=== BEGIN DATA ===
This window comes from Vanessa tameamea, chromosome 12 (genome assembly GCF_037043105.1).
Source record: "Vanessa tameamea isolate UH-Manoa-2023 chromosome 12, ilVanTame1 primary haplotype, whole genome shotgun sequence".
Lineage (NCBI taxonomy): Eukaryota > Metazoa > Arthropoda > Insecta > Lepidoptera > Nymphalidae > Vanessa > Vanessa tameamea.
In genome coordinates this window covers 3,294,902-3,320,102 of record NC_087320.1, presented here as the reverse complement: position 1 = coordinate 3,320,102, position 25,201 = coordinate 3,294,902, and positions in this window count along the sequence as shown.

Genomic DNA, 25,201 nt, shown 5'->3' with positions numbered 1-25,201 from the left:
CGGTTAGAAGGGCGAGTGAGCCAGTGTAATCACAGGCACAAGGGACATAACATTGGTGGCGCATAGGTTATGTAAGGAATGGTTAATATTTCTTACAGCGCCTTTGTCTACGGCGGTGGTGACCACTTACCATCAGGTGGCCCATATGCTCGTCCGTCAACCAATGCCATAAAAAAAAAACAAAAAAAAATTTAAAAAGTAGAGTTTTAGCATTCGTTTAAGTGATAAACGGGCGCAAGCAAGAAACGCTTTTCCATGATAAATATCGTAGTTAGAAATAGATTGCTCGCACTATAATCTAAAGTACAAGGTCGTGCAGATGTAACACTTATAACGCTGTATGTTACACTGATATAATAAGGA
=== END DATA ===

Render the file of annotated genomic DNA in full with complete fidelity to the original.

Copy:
This window comes from Vanessa tameamea, chromosome 12 (genome assembly GCF_037043105.1).
Source record: "Vanessa tameamea isolate UH-Manoa-2023 chromosome 12, ilVanTame1 primary haplotype, whole genome shotgun sequence".
Lineage (NCBI taxonomy): Eukaryota > Metazoa > Arthropoda > Insecta > Lepidoptera > Nymphalidae > Vanessa > Vanessa tameamea.
In genome coordinates this window covers 3,294,902-3,320,102 of record NC_087320.1, presented here as the reverse complement: position 1 = coordinate 3,320,102, position 25,201 = coordinate 3,294,902, and positions in this window count along the sequence as shown.

Genomic DNA, 25,201 nt, shown 5'->3' with positions numbered 1-25,201 from the left:
CGGTTAGAAGGGCGAGTGAGCCAGTGTAATCACAGGCACAAGGGACATAACATTGGTGGCGCATAGGTTATGTAAGGAATGGTTAATATTTCTTACAGCGCCTTTGTCTACGGCGGTGGTGACCACTTACCATCAGGTGGCCCATATGCTCGTCCGTCAACCAATGCCATAAAAAAAAAACAAAAAAAAATTTAAAAAGTAGAGTTTTAGCATTCGTTTAAGTGATAAACGGGCGCAAGCAAGAAACGCTTTTCCATGATAAATATCGTAGTTAGAAATAGATTGCTCGCACTATAATCTAAAGTACAAGGTCGTGCAGATGTAACACTTATAACGCTGTATGTTACACTGATATAATAAGGA